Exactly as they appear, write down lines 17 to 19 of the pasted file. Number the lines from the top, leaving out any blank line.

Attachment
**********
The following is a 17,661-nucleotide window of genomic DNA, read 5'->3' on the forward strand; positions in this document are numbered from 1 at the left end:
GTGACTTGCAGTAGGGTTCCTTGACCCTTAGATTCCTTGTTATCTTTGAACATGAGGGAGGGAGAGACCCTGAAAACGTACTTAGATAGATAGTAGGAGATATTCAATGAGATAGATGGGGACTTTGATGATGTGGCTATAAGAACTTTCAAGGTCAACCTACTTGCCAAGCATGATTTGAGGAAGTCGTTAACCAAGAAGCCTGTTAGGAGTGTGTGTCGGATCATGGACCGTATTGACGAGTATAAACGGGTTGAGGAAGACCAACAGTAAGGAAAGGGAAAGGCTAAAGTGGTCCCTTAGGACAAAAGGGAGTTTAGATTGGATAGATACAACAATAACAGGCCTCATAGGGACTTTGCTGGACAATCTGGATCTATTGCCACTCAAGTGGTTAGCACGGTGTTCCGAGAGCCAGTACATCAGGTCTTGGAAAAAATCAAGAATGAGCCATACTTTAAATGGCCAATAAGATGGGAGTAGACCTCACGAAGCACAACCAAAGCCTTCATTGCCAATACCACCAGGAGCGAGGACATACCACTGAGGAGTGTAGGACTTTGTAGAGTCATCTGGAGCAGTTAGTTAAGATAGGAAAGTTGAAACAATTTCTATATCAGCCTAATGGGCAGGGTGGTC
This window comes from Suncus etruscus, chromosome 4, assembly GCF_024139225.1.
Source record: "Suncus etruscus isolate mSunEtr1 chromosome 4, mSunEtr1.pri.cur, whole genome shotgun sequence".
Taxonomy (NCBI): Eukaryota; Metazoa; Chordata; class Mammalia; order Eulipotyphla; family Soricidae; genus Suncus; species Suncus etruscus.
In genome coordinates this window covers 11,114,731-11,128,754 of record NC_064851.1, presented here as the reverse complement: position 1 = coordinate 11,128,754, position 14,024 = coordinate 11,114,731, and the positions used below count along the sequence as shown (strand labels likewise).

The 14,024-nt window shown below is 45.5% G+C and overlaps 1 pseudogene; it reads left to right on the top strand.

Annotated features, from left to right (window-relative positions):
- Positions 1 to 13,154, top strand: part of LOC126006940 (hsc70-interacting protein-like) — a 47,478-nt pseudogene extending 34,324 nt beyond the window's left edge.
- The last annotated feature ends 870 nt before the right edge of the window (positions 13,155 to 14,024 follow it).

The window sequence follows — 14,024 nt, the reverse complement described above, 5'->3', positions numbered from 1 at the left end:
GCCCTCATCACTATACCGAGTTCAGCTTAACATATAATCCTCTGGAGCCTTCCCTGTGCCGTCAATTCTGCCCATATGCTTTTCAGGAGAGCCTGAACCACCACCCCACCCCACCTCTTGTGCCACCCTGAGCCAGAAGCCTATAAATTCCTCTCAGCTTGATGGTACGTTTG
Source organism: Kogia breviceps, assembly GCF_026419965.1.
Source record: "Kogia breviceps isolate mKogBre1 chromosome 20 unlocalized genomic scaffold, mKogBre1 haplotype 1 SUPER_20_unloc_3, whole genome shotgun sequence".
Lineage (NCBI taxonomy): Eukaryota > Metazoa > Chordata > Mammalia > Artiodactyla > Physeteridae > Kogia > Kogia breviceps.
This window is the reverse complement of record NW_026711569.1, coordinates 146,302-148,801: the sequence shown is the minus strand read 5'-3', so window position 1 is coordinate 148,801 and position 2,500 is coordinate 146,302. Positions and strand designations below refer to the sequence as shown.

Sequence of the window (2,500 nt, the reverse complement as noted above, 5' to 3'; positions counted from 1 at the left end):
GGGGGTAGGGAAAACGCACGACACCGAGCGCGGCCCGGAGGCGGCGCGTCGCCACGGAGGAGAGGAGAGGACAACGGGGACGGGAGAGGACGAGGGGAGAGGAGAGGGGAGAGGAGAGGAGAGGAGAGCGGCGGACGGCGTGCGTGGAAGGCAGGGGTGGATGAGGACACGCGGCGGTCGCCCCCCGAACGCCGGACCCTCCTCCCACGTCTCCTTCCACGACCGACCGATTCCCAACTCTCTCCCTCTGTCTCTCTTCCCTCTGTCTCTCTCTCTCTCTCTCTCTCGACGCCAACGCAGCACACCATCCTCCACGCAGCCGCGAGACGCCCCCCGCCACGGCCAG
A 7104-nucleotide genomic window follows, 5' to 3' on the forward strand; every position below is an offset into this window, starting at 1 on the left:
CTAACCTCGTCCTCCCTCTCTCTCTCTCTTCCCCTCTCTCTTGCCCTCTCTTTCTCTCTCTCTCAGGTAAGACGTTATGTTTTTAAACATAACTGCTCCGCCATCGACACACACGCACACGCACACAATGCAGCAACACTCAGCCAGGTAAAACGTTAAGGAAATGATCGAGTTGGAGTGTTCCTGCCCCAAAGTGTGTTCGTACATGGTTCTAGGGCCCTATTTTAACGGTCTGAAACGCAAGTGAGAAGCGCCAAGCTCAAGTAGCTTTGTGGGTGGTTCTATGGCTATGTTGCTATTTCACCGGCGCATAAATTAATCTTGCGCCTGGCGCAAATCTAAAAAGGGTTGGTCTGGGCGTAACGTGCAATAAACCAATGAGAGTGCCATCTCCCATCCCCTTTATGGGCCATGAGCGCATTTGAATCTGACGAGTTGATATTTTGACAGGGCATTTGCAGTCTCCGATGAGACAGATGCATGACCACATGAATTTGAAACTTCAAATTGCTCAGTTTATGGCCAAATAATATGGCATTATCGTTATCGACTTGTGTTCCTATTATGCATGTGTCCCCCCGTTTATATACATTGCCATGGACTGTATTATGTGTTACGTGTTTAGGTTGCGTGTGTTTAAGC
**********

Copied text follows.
Sequence of the window (2,500 nt, the reverse complement as noted above, 5' to 3'; positions counted from 1 at the left end):
GGGGGTAGGGAAAACGCACGACACCGAGCGCGGCCCGGAGGCGGCGCGTCGCCACGGAGGAGAGGAGAGGACAACGGGGACGGGAGAGGACGAGGGGAGAGGAGAGGGGAGAGGAGAGGAGAGGAGAGCGGCGGACGGCGTGCGTGGAAGGCAGGGGTGGATGAGGACACGCGGCGGTCGCCCCCCGAACGCCGGACCCTCCTCCCACGTCTCCTTCCACGACCGACCGATTCCCAACTCTCTCCCTCTGTCTCTCTTCCCTCTGTCTCTCTCTCTCTCTCTCTCTCGACGCCAACGCAGCACACCATCCTCCACGCAGCCGCGAGACGCCCCCCGCCACGGCCAG
A 7104-nucleotide genomic window follows, 5' to 3' on the forward strand; every position below is an offset into this window, starting at 1 on the left: